Saib: I have previously mentioned that every law can contain different perspectives. Today, I can illustrate in the Iraqi national civil law enacted in 1953 by Mr. Sanhuri, an Egyptian legal scholar, many texts that did not align with the Iraqi context or failed to address certain civil issues in Iraq. This is also the case with the Law of Criminal Procedure enacted in the 1970s and the Penal Code enacted in recent decades. Therefore, every law can potentially include various viewpoints, opinions, and gaps.

In a political atmosphere like the one witnessed during the fourth electoral session of Parliament, the COVID-19 pandemic, early elections, and the October protests, where governments changed, we are talking about a period during which three governments with different perspectives, ministers, and opinions came into power. This law was legislated six months before the elections in 2021, and if it had not been legislated during that period, it would have remained without legislation.

Now, through your platform, I call on the deputies representing minorities in Parliament, whether within the quota seats or as independents. I hope that during this parliamentary session, they can legislate one law for minorities, not just for Yazidis. It is difficult to legislate laws despite having pending and important laws concerning all minorities, including the law for the trial of ISIS elements and laws related to Christians. During that period, I was a member of the Legal Committee and had the strength and influence to help my community, especially regarding the Survivors Law. Otherwise, this law would not have been enacted then or in the future. There was also international support, and we managed to form a lobby.

The urgency mentioned by the government came from the presidency, and I believe committees at the presidency read this law. The draft law was returned to the government, and there were only two comments from the government. We studied it with various entities like the Legal Committee, the Martyrs Committee, and the Women’s Committee. Also, as organisations, you received all opinions, but my goal was to push for the legislation of this law, as I believed it would never be legislated in future sessions. Today, we have a parliament that has not issued a single decision regarding minorities despite having Christian and Yazidi deputies. No decision has been issued for minorities in the budget or general laws. Therefore, as a legal expert, every law may have the possibility of containing gaps, but these can be addressed during the implementation through amendment processes.

Wansa: Mr. Khidir, as someone who participated in debates on certain key sections and terms in the law, maybe you can shed light on the following: was the intention of the lawmaker to differentiate between eligibility of juvenile female survivors under 15 years of age from the Yazidi and non-Yazidi communities? To put it clearer, was it intended to include all female survivors (from Yazidi, Turkmen, Christian and Shabak components) that suffered crimes indicated in the YSL during abduction by ISIL irrespective of their age (below and above 18 years at the moment of violation)?Also, did the lawmakers intend to differentiate between detention and kidnapping? More precisely, was it intended that one, to be considered eligible, needed to be moved from their houses or places of residence to be considered kidnapped? Or, is mere deprivation of liberty (without necessarily moving the person physically from the place of original detention), provided that they were subjected to indicated crimes, sufficient?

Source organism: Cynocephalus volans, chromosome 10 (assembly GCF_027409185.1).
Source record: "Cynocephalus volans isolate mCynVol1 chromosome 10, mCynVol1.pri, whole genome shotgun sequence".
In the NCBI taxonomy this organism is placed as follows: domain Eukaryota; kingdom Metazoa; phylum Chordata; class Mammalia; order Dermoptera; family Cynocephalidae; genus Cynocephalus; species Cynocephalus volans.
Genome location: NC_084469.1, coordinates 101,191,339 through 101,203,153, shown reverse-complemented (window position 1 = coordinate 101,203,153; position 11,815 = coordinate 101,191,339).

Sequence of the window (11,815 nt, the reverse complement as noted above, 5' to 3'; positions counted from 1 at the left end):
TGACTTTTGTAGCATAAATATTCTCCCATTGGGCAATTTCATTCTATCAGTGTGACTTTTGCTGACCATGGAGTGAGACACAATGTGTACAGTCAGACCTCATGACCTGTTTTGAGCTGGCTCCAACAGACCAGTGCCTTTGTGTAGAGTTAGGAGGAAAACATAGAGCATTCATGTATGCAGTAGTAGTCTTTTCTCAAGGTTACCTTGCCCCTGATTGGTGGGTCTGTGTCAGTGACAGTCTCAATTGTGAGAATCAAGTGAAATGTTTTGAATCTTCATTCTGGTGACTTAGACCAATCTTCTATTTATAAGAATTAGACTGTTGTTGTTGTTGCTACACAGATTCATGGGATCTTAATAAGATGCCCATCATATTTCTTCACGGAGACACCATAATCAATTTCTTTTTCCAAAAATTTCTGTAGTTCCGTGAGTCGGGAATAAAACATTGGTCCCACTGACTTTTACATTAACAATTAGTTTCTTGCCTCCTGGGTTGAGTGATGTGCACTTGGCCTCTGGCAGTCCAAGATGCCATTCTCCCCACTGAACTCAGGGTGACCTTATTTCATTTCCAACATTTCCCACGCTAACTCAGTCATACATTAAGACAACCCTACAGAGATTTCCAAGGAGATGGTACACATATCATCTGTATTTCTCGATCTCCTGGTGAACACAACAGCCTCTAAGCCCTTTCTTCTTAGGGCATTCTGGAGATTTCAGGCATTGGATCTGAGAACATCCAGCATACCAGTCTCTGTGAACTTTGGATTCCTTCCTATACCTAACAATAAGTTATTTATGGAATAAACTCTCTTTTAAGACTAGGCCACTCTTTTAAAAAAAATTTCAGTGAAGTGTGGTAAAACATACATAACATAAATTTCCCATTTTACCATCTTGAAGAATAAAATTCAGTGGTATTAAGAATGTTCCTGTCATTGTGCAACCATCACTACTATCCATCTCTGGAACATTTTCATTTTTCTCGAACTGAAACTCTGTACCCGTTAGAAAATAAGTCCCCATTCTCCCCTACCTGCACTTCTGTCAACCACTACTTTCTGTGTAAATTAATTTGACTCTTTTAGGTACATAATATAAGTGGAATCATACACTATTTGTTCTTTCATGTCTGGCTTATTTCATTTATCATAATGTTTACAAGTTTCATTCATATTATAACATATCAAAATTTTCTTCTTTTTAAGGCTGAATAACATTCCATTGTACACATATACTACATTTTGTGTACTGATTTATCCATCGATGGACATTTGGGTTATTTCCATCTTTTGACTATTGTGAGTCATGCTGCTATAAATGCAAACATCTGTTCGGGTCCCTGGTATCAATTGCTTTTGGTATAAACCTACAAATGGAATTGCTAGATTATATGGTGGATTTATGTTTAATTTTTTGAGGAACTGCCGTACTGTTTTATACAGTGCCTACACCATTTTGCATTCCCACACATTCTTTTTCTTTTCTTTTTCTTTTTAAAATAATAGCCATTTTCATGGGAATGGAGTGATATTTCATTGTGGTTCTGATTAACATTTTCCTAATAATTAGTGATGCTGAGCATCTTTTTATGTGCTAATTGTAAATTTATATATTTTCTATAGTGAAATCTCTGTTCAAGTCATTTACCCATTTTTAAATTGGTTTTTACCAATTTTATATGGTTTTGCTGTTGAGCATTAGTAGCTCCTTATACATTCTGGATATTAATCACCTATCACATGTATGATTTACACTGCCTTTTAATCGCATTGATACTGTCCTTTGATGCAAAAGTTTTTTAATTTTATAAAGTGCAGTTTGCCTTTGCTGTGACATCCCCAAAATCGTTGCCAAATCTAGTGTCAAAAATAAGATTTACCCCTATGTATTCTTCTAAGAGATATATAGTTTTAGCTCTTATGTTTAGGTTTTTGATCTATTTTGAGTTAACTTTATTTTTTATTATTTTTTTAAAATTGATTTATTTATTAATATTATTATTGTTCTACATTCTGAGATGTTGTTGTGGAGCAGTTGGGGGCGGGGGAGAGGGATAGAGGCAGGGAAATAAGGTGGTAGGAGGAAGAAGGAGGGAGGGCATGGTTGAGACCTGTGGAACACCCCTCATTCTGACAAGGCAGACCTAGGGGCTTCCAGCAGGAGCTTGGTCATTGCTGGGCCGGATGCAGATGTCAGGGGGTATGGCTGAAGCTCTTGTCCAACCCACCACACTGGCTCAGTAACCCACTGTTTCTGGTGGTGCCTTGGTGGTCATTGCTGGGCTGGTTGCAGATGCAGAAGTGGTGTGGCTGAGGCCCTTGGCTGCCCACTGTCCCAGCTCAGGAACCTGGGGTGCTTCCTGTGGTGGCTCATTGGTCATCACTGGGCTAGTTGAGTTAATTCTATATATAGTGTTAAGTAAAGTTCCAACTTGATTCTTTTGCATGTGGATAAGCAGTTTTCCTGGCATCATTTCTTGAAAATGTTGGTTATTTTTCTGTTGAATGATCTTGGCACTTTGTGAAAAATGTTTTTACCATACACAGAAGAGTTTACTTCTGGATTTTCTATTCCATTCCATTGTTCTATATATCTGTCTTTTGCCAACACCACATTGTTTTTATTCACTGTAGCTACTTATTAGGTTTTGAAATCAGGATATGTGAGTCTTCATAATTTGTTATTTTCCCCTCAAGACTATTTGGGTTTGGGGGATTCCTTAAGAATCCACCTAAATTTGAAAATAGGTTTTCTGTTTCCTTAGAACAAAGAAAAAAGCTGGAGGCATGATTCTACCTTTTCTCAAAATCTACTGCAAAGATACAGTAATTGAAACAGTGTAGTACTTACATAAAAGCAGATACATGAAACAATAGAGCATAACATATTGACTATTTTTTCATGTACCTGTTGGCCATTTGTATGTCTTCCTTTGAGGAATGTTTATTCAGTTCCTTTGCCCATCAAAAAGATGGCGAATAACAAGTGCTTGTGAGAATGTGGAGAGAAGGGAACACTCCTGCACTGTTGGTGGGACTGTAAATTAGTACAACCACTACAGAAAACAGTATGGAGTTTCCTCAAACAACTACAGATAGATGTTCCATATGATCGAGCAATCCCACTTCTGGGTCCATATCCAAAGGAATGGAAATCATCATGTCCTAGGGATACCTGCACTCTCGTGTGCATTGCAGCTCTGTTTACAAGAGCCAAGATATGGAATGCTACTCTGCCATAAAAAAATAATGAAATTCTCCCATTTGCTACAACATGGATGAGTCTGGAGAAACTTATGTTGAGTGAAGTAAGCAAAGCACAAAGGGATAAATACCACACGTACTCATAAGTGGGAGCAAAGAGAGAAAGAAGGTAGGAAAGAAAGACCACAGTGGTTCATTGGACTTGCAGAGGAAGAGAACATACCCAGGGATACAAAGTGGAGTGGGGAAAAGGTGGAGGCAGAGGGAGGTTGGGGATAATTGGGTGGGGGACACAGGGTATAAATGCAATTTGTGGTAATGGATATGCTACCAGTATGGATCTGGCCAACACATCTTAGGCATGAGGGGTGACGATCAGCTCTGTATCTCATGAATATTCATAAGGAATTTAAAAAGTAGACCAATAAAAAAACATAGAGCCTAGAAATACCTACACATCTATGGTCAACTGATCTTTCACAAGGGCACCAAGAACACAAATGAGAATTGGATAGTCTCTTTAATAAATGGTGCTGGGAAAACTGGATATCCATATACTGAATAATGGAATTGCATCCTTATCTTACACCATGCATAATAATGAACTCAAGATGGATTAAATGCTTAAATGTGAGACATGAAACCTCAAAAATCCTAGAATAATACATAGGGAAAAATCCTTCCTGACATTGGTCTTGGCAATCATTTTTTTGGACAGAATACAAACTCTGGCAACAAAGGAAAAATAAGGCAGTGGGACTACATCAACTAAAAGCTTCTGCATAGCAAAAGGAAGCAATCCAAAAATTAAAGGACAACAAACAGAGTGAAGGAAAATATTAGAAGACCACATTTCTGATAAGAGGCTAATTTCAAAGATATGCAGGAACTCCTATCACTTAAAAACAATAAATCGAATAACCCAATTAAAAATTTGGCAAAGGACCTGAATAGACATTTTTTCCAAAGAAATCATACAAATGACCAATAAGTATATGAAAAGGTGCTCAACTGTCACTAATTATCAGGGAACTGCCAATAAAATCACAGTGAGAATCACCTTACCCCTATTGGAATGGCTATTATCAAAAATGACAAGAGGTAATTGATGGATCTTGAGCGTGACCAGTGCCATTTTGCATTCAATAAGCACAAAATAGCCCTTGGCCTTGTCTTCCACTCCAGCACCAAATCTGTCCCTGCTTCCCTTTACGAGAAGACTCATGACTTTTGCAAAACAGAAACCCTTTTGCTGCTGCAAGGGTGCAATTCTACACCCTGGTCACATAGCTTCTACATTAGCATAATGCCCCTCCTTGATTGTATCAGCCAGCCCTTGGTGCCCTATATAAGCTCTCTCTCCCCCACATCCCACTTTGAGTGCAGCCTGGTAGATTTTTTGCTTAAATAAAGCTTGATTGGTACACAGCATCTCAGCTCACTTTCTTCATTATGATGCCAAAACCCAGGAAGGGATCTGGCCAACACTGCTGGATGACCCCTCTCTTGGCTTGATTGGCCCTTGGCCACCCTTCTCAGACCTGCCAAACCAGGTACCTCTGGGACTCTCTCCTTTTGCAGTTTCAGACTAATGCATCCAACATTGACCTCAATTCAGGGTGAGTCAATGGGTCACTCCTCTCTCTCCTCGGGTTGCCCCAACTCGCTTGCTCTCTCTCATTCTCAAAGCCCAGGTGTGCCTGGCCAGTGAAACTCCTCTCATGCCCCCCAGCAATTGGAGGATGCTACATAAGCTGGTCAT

Saib: The law is clear, or at least has a kind of clarity, regarding the definition of Survivor in Article 1. The Survivor is defined as anyone who has suffered harm, enslavement, abduction, or coercion by the terrorist organisation ISIS after August 3. As for children, they are distinguished by adding Yazidi children to the definition. Therefore, this text includes all female survivors who fall under the wording of Article 1 of the law, which defines a survivor as any woman who has been kidnapped and enslaved by ISIS after the third of August 2014. The law does not specify a certain age for the term girl. If the girl is 5, 6, or 10 years old, excluding the children for whom a separate category was created (male children), Article 1 applies to females, regardless of whether their age is 12, 14, 16, 20, or any other age. Therefore, this provision (Article 1) applies to them.

As for the other part related to children, we added the provision concerning the inclusion of Yazidi children. Based on my understanding from your perspective, there are some children who are not covered, such as Turkmen children. However, I believe the article related to children also applies to them. If not, legal consultation can be sought to address this issue. If it is not resolved, there could be a project to amend the law to include these children if there is a provision in the law hindering their inclusion.

In my opinion, abduction is an act carried out by terrorist groups (we did not mention in the law the terms detention, arrest, or any other phrase). We have explicitly mentioned the clear phrase abduction. Therefore, there must be intent behind the act of abduction by terrorist groups. Thus, all the incidents that befell the Yazidis, Shabak, Christians, or Turkmen had the goal of abduction. This provision is clear. The distinction remains that there should be a distinction between these acts. There should be an act of aggression because, after the abduction, it is expected that there will be an assault or sexual slavery. This has been mentioned in Article 1, which states that the survivor is anyone who has suffered harm, enslavement, abduction, violation, or sale by terrorist groups. I believe that Article 1 clearly defines the eligibility criteria explicitly and comprehensively.

Wansa: The YSL envisages many reparative measures; it goes beyond financial compensation to include rehabilitation, land, housing, public employment, education, recognition of genocide and crimes against humanity, search for those missing, return of the remains to the families, memorialisation, criminal justice. What would be, in your own opinion, the most important reparative measures from those indicated, and what is the anticipated timeline for YSL implementation?